Ruby Walsh: 'I always tried to duck concussion protocol'

Ruby Walsh believes horse racing has been well ahead of other sports in its treatment of concussed athletes but admits that jockeys will continue to try to fool the protocols, in order to avoid the mandatory suspensions.

Ruby Walsh: 'I always tried to duck concussion protocol'

Ruby Walsh believes horse racing has been well ahead of other sports in its treatment of concussed athletes but admits that jockeys will continue to try to fool the protocols, in order to avoid the mandatory suspensions.

Speaking at the launch of the first Irish research study into the long-term effects of concussion in sport he said: “As a jockey, to the day I retired, I’d have ducked it, hidden it, or gotten away with it because you want to be back riding the next day.“He says this is particularly prominent in racing because jockeys are self-employed, but he also believes racing’s athlete care has been “very far ahead” of other sports.

“We have independent doctors and none of them ever take chances with concussion. The standard procedures for concussion are seven and 21 days since I started riding 24 years ago.”

A new collaboration between Dublin’s Beacon Hospital’s Research Institute and the International Concussion and Head Injury Research Foundation (ICHIRF) will produce the first Irish research on the long-term effects of concussion in sport.

Its first subjects will be retired jockeys (aged 50-plus) but it eventually hopes to expand to include boxers and rugby and GAA players.Eminent concussion expert Dr Michael Turner — chief medical advisor to British horse racing from 1993-2013 — founded the ICHIRF in 2014.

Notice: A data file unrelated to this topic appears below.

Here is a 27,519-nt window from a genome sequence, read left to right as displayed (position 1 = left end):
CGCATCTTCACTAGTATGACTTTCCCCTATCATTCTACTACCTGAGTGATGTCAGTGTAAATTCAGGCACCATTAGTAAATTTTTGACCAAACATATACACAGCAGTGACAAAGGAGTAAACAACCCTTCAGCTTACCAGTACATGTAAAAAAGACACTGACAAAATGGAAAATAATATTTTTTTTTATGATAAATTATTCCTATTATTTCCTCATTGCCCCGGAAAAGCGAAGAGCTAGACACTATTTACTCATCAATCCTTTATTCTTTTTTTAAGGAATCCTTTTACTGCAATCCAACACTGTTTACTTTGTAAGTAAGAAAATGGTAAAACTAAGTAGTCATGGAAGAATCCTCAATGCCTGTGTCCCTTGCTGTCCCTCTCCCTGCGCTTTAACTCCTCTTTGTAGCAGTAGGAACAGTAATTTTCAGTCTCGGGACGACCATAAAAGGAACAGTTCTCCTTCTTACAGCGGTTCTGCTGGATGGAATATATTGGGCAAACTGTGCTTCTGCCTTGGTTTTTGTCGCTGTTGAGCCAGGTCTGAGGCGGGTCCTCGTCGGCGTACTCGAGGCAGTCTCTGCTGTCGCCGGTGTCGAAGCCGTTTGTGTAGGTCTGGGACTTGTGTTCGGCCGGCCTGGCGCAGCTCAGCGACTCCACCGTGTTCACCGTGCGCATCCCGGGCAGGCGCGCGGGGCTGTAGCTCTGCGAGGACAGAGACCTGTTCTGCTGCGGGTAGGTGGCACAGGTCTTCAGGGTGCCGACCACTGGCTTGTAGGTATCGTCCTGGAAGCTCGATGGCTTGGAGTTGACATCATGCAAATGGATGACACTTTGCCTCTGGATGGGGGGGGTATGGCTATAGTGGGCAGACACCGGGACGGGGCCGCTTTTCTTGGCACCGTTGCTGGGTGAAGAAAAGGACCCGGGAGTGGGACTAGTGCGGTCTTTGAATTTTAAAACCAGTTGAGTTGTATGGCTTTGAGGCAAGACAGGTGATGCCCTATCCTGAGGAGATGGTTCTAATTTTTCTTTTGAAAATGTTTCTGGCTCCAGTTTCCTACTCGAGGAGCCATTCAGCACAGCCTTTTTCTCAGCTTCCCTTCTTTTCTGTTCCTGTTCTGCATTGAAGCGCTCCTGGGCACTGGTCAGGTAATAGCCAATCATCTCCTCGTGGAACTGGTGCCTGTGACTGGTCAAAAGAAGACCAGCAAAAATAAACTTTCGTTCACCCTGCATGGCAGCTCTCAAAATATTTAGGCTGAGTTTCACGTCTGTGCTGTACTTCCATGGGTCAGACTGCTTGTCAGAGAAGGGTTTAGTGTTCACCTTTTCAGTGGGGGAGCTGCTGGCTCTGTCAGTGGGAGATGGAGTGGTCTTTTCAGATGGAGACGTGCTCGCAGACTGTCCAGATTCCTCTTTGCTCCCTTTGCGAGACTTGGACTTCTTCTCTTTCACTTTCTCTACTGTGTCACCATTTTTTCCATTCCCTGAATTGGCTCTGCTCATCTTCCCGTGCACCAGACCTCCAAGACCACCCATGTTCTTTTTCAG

He said their tests to date on retired jockeys in Britain “have not shown up the same pattern of concussion — depression, suicide, dementia — that has been found in American football but comparisons with control subjects (non-athletes) can highlight differences if they exist and help assess the risks”.

US research on 111 former NFL players’ brains found that all but one of them had chronic traumatic encephalopathy (CTE) but CTE is not detectable without an autopsy.Research with retired soccer players in Scotland has found that they had three-and- a-half times more dementia than the general public.

But that rate was still only 2.9% and Turner said that there could be multiple reasons for the higher rate among the footballers, including their medical histories and genetics. The ICHIRF’s research in Britain is still in the early stages with no post-death examinations but prominent jockeys like Bob Champion and Stan Mellor have already donated their brains to the foundation.

“The only way to diagnose CTE is through ‘slice and dice’ but our research is about assessing the risk levels in contact sports,” Turner said.Irish racing’s former senior medical officer Dr Adrian McGoldrick (already a trustee of the ICHIRF) said:

It will be another 10 to 15 years before we get any conclusive evidence but there is a lot of misinformation out there about concussion and this is a really worthwhile project.

The project needs funding of €250,00 to €500,000 and Ruby Walsh presented it with a €50,000 cheque from the Irish Injured Jockeys Fund.He said he was knocked unconscious four times in his career of approximately 13,500 rides, and estimated that he probably had one fall in every 25 races.This research will look at cumulative effects, if any, of such falls and Dr Turner confirmed rates of concussion among female jockeys are four times greater than in males.

“I’ve never felt any serious side-effects and hopefully I never will,” Walsh said. “I’ve had cognitive tests every second year for the last 10 years and when I started, there was none of that.“Whenever you ride a horse it’s a risk but where do you stop in sport? Do you take the header out of football?

"If a hurl comes down on a plastic helmet in hurling, is that sufficient (safeguard)? I don’t know. But if this research can show that X amount of concussion can lead to Z, then we can try and prevent that, and prevent guys finishing up riding with any side-effects.“If we can make one person’s life better then, as a charity, we’ll have done a good job.”

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